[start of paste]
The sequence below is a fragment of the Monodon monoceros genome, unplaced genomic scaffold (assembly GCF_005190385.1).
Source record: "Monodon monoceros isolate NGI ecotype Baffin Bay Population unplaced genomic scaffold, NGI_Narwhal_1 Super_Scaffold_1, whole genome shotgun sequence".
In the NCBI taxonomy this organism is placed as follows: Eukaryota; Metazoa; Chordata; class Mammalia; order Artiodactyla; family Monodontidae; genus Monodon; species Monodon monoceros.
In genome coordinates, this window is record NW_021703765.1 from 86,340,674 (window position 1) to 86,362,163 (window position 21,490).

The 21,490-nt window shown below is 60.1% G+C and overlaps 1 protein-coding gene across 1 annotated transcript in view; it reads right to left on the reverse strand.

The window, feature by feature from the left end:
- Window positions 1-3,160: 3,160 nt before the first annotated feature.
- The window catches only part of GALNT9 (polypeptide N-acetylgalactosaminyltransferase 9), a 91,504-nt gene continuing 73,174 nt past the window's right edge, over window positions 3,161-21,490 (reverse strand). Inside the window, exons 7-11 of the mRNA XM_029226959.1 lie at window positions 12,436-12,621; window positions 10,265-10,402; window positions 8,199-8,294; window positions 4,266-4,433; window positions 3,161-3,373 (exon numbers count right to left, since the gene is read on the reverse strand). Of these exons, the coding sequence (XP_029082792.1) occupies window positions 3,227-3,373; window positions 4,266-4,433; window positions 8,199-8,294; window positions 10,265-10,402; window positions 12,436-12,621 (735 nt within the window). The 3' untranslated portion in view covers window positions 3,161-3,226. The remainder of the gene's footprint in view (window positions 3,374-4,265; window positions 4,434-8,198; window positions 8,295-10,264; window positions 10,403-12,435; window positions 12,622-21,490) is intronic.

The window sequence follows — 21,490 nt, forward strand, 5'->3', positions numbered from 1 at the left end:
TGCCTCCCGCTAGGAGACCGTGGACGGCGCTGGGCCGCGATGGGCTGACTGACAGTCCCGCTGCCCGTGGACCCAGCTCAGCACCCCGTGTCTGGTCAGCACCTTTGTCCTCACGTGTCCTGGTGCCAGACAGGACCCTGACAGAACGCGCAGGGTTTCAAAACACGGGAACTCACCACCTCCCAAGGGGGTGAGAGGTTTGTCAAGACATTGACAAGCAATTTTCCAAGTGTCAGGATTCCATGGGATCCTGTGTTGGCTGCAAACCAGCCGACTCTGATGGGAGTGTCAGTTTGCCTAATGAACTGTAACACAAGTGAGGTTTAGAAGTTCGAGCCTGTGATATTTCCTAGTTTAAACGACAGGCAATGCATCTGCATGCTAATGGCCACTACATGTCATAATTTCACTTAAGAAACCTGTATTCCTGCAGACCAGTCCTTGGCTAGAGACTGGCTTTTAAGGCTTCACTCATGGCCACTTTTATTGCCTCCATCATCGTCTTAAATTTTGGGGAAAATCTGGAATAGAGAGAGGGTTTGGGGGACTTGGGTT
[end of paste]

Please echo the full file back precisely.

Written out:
The sequence below is a fragment of the Monodon monoceros genome, unplaced genomic scaffold (assembly GCF_005190385.1).
Source record: "Monodon monoceros isolate NGI ecotype Baffin Bay Population unplaced genomic scaffold, NGI_Narwhal_1 Super_Scaffold_1, whole genome shotgun sequence".
In the NCBI taxonomy this organism is placed as follows: Eukaryota; Metazoa; Chordata; class Mammalia; order Artiodactyla; family Monodontidae; genus Monodon; species Monodon monoceros.
In genome coordinates, this window is record NW_021703765.1 from 86,340,674 (window position 1) to 86,362,163 (window position 21,490).

The 21,490-nt window shown below is 60.1% G+C and overlaps 1 protein-coding gene across 1 annotated transcript in view; it reads right to left on the reverse strand.

The window, feature by feature from the left end:
- Window positions 1-3,160: 3,160 nt before the first annotated feature.
- The window catches only part of GALNT9 (polypeptide N-acetylgalactosaminyltransferase 9), a 91,504-nt gene continuing 73,174 nt past the window's right edge, over window positions 3,161-21,490 (reverse strand). Inside the window, exons 7-11 of the mRNA XM_029226959.1 lie at window positions 12,436-12,621; window positions 10,265-10,402; window positions 8,199-8,294; window positions 4,266-4,433; window positions 3,161-3,373 (exon numbers count right to left, since the gene is read on the reverse strand). Of these exons, the coding sequence (XP_029082792.1) occupies window positions 3,227-3,373; window positions 4,266-4,433; window positions 8,199-8,294; window positions 10,265-10,402; window positions 12,436-12,621 (735 nt within the window). The 3' untranslated portion in view covers window positions 3,161-3,226. The remainder of the gene's footprint in view (window positions 3,374-4,265; window positions 4,434-8,198; window positions 8,295-10,264; window positions 10,403-12,435; window positions 12,622-21,490) is intronic.

The window sequence follows — 21,490 nt, forward strand, 5'->3', positions numbered from 1 at the left end:
TGCCTCCCGCTAGGAGACCGTGGACGGCGCTGGGCCGCGATGGGCTGACTGACAGTCCCGCTGCCCGTGGACCCAGCTCAGCACCCCGTGTCTGGTCAGCACCTTTGTCCTCACGTGTCCTGGTGCCAGACAGGACCCTGACAGAACGCGCAGGGTTTCAAAACACGGGAACTCACCACCTCCCAAGGGGGTGAGAGGTTTGTCAAGACATTGACAAGCAATTTTCCAAGTGTCAGGATTCCATGGGATCCTGTGTTGGCTGCAAACCAGCCGACTCTGATGGGAGTGTCAGTTTGCCTAATGAACTGTAACACAAGTGAGGTTTAGAAGTTCGAGCCTGTGATATTTCCTAGTTTAAACGACAGGCAATGCATCTGCATGCTAATGGCCACTACATGTCATAATTTCACTTAAGAAACCTGTATTCCTGCAGACCAGTCCTTGGCTAGAGACTGGCTTTTAAGGCTTCACTCATGGCCACTTTTATTGCCTCCATCATCGTCTTAAATTTTGGGGAAAATCTGGAATAGAGAGAGGGTTTGGGGGACTTGGGTT